USA – Ethnicity & Income

Following up on my previous post, and inspired by datausa.io, I hit me that I had a pretty cool dataset I could explore, thanks to the chloroplethr package.

The dataset I’m referring to comes from the US 2013 Census data. Let’s take a look:

require(choroplethr)
require(dplyr)
require(magrittr)
require(ggplot2)
api.key.install('your-api-key-here')
demographics=get_county_demographics()
head(demographics)
##   region total_population percent_white percent_black percent_asian
## 1   1001            54907            76            18             1
## 2   1003           187114            83             9             1
## 3   1005            27321            46            46             0
## 4   1007            22754            75            22             0
## 5   1009            57623            88             1             0
## 6   1011            10746            22            71             0
##   percent_hispanic per_capita_income median_rent median_age
## 1                2             24571         668       37.5
## 2                4             26766         693       41.5
## 3                5             16829         382       38.3
## 4                2             17427         351       39.4
## 5                8             20730         403       39.6
## 6                6             18628         276       39.6

One thing in particular I was curious about was this: how can I show on a map, how much a particular group of the population (e.g. the black population) is hit by poverty.

We do have a percentage of black population as well as a per-capita income for each county. Let us merge this data on the regions data from the chloroplethr package:

county_data  <- county.regions %>% left_join(demographics)
## Joining by: 'region'
head(county_data)
##   region county.fips.character county.name state.name state.fips.character
## 1   1001                 01001     autauga    alabama                   01
## 2   1003                 01003     baldwin    alabama                   01
## 3   1005                 01005     barbour    alabama                   01
## 4   1007                 01007        bibb    alabama                   01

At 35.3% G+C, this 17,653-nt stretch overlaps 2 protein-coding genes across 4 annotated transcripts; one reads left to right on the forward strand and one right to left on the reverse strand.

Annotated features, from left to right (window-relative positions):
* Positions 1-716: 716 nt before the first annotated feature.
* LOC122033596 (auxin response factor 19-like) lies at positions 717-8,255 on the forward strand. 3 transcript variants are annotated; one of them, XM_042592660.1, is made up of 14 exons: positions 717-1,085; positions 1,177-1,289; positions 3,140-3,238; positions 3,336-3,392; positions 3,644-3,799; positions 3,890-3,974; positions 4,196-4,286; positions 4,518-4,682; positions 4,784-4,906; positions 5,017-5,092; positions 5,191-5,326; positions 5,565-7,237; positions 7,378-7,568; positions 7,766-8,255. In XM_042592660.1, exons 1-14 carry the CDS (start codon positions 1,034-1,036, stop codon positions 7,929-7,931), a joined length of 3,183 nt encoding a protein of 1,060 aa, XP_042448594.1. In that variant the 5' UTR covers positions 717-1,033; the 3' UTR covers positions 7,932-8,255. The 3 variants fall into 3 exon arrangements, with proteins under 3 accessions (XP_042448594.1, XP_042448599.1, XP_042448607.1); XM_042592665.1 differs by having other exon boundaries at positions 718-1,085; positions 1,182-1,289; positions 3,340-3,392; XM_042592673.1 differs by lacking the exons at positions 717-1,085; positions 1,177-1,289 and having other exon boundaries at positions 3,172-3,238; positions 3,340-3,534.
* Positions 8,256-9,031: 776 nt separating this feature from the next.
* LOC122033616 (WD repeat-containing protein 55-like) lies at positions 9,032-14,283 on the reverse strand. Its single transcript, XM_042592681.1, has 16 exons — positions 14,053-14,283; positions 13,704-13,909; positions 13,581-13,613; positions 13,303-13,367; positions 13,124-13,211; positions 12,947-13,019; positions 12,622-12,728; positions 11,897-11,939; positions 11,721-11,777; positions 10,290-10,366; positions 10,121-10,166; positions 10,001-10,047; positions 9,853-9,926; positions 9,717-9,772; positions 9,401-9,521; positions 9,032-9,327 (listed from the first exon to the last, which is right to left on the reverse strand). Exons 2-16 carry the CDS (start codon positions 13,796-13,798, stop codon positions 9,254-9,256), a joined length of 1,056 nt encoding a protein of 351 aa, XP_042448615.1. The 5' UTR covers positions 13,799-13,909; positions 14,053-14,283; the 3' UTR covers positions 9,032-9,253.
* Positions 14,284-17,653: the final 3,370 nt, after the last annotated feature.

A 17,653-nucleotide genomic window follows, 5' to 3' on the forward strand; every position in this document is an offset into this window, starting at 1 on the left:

## 5   1009                 01009      blount    alabama                   01
## 6   1011                 01011     bullock    alabama                   01
##   state.abb total_population percent_white percent_black percent_asian
## 1        AL            54907            76            18             1
## 2        AL           187114            83             9             1
## 3        AL            27321            46            46             0
## 4        AL            22754            75            22             0
## 5        AL            57623            88             1             0
## 6        AL            10746            22            71             0
##   percent_hispanic per_capita_income median_rent median_age
## 1                2             24571         668       37.5
## 2                4             26766         693       41.5
## 3                5             16829         382       38.3
## 4                2             17427         351       39.4
## 5                8             20730         403       39.6
## 6                6             18628         276       39.6

The idea will be to rely on the relatively unknown yet uber-cool harmonic mean. This mean has the property that it is high when both components (in my case I will only have two) are high.

Here’s the formula for the harmonic mean of two numbers:

harmonic_mean = function(x, y){
  (2*x*y)/(x+y)
}

So I will be using the harmonic mean of the percentage of black population and the per-capita income. But to make those measures play nice together, let us first transform then into ranks and map that rank to the [0,1] interval:

county_data$percent_black_ranked <- rank(county_data$percent_black, ties.method='first')
county_data$percent_black_ranked <- county_data$percent_black_ranked / max(county_data$percent_black_ranked)

county_data$per_capita_income_ranked  <- rank(county_data$per_capita_income, ties.method='first')
county_data$per_capita_income_ranked <- 1 - county_data$per_capita_income_ranked / max(county_data$per_capita_income_ranked)

Notice that I took the complement of per-capita income rank to show poverty.

We are now ready to create our map:

county_data$value  <- harmonic_mean(county_data$percent_black_ranked, county_data$per_capita_income_ranked)

county_choropleth(county_data) + scale_fill_brewer(palette=3) + ggtitle('Map of (black % of population &amp;amp; poverty) index')

unnamed-chunk-8-1

The dark areas are where there is a both a relatively high percentage of black population and a low per-capita income.

The same exercise with the hispanic population yields:

unnamed-chunk-9-1

Out of curiosity, let us look at white % of population and wealth:

county_data$percent_white_ranked <- rank(county_data$percent_white, ties.method='first')
county_data$percent_white_ranked <- county_data$percent_white_ranked / max(county_data$percent_white_ranked)

county_data$per_capita_income_ranked  <- rank(county_data$per_capita_income, ties.method='first')
county_data$per_capita_income_ranked <- county_data$per_capita_income_ranked / max(county_data$per_capita_income_ranked)

unnamed-chunk-11-1

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2 comments

    1. Hmmm that’s unfortunate…I’m not familiar with this error.
      Anyway I’ve decided to revisit that post and get the data from scratch using the acs package, it’s really fascinating the variety of data we can get. I intend to do a short yet detailed post on this probably tomorow.
      Thank you for your comments !

      Like

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